Every time there’s an advance in gaming, it seems that Hollywood springs into action to make a terrible “scary movie” about it. When home video games were all the rage, there was “Brainscan” (1994). When games went online, there was “Stay Alive” (2006). Now that social media has entered the fray , we have “Nerve,” which rivals its predecessors in awfulness. This silly, ultimately completely square tale, based on a YA novel by Jeanne Ryan, apparently wants to be an urban version of “The Hunger Games” but fails miserably. At a moment when “Pokemon Go” has become a wacky phenomenon, it might attract gamers to the multiplex, but they’ll be sorry they opted to play.

Nerve, we quickly learn in one of those dreary computer-screen montages at the start, is an online version if truth or dare, except that truth isn’t an alternative. If you enter Nerve, you first elect to become either a player or a watcher—the latter one who elects simply to observe the tribulations that players are undergoing (and broadcasting first-person on their smartphones, or photographed by a friend), for an admission fee, of course. Players, on the other hand, must complete dares assigned by the watchers in order to win cash prizes. The dares can start small—kiss a stranger, do an impromptu song-and-dance in public—but quickly escalate in embarrassment or danger, and can build on one another and bring players together. As players are eliminated, their number is decreased to a point where the two most popular with watchers will ultimately face off in a final, and as it turns out, a potentially fatal dare.

Our heroine is Vee, short for Venus, Delmonico (Emma Roberts), a shy, reserved Staten Island high school senior afraid to tell her single mom Nancy (Jennifer Lewis) that she’d like to study out on the West Coast because Nancy is still grief-stricken over the death of Vee’s older brother a couple of years earlier and terrified of losing her daughter too. Prodded by her obnoxious best friend Sydney (Emily Meade) to loosen up and ask heartthrob football star J.P. (Brian Marc) out—a ploy that brings only humiliation—Vee decides to show her mettle by signing up for Nerve, which exhibitionist Sydney is already playing and hoping to win, despite the doubts expressed by Tommy (Miles Heizer), a nice-guy classmate who’s obviously stuck on her.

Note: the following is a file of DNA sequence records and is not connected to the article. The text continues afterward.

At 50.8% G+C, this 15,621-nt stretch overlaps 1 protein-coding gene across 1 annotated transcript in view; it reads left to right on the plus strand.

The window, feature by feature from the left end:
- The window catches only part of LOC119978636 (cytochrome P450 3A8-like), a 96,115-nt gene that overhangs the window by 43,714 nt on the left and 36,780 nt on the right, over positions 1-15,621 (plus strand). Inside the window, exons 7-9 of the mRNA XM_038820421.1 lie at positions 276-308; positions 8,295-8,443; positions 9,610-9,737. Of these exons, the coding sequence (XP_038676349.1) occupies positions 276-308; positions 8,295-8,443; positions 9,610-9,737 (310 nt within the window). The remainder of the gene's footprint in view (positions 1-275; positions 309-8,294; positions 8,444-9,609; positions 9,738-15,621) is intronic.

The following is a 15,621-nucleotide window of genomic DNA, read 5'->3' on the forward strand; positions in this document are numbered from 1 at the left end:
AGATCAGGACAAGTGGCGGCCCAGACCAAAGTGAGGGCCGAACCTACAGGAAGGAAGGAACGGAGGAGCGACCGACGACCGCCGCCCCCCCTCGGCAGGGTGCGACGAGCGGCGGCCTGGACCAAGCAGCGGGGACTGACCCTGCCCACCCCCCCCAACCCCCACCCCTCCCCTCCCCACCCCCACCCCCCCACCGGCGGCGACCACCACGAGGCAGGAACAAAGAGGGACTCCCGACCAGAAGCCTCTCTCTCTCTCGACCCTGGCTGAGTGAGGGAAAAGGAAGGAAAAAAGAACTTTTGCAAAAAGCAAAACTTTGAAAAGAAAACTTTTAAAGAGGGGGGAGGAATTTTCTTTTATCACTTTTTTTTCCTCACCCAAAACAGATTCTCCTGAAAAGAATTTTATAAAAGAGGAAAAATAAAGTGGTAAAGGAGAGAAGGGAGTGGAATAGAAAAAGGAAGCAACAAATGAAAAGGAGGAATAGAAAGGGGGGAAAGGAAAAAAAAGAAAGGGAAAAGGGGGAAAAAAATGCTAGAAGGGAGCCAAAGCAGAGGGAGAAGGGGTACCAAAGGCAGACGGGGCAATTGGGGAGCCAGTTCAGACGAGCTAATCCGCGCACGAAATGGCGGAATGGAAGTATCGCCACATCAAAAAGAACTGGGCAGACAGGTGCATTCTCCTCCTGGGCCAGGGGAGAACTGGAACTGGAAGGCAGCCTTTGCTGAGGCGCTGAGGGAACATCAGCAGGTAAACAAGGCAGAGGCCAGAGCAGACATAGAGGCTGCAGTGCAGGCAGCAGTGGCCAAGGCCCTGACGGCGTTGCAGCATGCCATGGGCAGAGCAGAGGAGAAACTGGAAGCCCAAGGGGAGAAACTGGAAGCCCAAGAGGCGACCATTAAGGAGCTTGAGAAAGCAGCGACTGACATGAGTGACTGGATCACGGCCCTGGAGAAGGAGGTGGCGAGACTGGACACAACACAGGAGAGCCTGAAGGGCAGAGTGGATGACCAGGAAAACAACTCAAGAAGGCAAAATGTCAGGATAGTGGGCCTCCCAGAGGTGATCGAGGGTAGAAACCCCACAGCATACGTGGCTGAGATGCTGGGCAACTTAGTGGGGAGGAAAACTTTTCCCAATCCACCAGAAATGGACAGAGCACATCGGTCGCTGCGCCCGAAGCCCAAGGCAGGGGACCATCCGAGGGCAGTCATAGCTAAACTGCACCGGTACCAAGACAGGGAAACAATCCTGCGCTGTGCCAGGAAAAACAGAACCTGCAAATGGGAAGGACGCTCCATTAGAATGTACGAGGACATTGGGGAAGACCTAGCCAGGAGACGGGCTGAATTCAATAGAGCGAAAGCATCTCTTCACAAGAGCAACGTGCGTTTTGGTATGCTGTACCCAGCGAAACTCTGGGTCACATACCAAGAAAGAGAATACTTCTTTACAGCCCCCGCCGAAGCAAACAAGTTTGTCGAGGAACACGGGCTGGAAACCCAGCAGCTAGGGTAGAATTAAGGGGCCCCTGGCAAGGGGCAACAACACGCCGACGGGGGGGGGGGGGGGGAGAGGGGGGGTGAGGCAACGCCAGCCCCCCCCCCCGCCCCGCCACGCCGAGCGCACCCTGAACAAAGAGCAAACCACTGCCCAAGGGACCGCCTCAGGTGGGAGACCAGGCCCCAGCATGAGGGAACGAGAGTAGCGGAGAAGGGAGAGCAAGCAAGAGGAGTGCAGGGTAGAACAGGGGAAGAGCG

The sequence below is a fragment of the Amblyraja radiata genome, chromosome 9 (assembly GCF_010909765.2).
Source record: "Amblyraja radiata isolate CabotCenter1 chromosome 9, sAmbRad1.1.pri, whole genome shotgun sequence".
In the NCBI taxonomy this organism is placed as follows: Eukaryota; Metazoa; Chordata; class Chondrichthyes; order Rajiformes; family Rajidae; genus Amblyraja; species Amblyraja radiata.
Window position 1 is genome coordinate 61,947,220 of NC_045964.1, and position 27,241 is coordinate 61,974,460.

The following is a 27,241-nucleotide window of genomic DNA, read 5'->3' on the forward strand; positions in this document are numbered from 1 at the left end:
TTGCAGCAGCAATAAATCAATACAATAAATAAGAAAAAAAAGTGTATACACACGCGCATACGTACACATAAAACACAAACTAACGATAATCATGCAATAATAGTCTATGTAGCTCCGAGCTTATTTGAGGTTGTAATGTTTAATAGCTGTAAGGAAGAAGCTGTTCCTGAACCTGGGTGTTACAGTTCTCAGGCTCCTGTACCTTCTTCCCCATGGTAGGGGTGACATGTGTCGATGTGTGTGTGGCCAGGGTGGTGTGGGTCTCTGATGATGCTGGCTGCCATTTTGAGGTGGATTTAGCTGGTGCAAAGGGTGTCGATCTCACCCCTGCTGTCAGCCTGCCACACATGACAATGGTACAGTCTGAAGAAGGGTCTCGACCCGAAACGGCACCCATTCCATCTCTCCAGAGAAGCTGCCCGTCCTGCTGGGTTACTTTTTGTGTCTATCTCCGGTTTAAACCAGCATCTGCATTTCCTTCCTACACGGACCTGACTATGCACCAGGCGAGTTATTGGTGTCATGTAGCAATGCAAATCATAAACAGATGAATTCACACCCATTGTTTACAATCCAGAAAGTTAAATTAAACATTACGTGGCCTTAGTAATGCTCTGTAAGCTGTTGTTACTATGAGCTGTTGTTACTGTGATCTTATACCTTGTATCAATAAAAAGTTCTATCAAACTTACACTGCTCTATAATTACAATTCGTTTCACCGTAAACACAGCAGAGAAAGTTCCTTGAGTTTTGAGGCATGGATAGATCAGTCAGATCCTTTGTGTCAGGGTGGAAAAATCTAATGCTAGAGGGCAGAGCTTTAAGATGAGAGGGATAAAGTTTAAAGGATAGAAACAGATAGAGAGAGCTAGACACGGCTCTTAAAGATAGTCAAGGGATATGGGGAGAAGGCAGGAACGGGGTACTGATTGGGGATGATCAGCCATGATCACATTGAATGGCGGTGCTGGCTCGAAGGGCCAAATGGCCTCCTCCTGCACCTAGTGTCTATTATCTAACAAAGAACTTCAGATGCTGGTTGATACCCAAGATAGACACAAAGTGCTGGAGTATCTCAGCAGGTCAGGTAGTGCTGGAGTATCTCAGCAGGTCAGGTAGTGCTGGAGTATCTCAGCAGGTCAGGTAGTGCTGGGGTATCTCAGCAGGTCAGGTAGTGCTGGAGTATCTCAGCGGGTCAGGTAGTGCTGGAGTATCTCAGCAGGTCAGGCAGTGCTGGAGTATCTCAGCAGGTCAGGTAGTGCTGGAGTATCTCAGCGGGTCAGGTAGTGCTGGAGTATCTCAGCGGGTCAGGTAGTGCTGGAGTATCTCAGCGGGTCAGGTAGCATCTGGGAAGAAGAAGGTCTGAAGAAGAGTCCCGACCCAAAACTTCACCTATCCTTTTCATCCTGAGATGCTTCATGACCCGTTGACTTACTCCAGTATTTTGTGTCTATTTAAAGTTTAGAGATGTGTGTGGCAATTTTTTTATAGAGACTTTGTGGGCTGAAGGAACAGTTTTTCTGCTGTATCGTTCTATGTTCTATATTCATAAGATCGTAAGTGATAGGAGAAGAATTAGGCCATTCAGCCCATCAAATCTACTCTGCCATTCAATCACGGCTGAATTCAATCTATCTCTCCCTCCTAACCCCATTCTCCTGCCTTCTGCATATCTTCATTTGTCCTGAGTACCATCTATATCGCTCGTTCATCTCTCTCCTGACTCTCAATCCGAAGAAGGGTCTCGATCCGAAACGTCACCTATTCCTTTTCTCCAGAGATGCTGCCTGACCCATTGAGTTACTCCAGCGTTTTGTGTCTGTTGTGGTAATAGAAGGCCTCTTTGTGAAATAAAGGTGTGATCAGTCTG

Vee’s first dare brings her in contact with Ian (Dave Franco), another player with whom she’s quickly teamed up by the watchers. Could that be more than a coincidence? In any event, the dares they’re offered, while increasingly remunerative, grow progressively more demanding. Vee’s success also causes a rift with Sydney, and leads her to break the game rules in a way that puts her—and her mother—in real danger. The only recourse is to agree to a final face-off with Ian that could leave one or both of them dead.

By this point the movie has evolved from a silly, ineptly made teen thriller into a crushingly heavy-handed cautionary tale about the morality of online voyeurism in which Vee excoriates , and supposedly shames, the watchers for their vicarious thrill-seeking and bloodlust.You know the drill: pander to the audience’s desire to be voyeurs for ninety minutes before shifting gears to lecture them about the evils of voyeurism. Hitchcock made that point brilliantly in “Rear Window,” but here the dopily superficial treatment of the issue is exacerbated by the idiotic plot contortions of the final act, in which Tommy teams up with some sort of underground computer diva called Hacker Queen (Samira Wiley) to unplug the game while Vee and Ian must contend not only with their violence-loving watchers but the other top player, Ty (Colton Baker, aka Machine Gun Kelly), a reckless daredevil who appears ready to fulfill their every gruesome wish. Directors Henry Joost and Ariel Schulman (who helmed the third and fourth installments of the “Paranormal Activity” franchise as well as “Catfish,” the supposed documentary about the dangers of social networking), along with editors Madeleine Gavin and Jeff McEvoy, simply aren’t able to keep much of what’s happening clear, and the result is lots of incoherence punctuated by Vee’s strident sermonizing, a catastrophic combination. They hadn’t even managed to convey much excitement earlier on, in a cruelly extended motorcycle chase through a Manhattan street.

The acting is mediocre as well. Roberts and Franco are personable, but overdo things badly in a vain attempt to engender some energy, and Meade is all too convincing as a self-absorbed minx. Lewis is totally wasted in a throwaway part, but Heizer brings a welcome touch of likableness to Tommy. The technical side—Chris Trujillo’s production design, Michael Simmonds’ production design—is adequate within the obviously low-budget limitations. But the background score, mostly consisting of a chain of intensely irritating, overly loud pop songs, is brutal.

Those who choose to engage in Nerve (the game, that is), can win, bail or fail in any challenge posed to them. Nobody who watches this dismal movie will win, but happily they have the opportunity to bail. It’s the movie itself that fails to elicit anything but snorts of derision.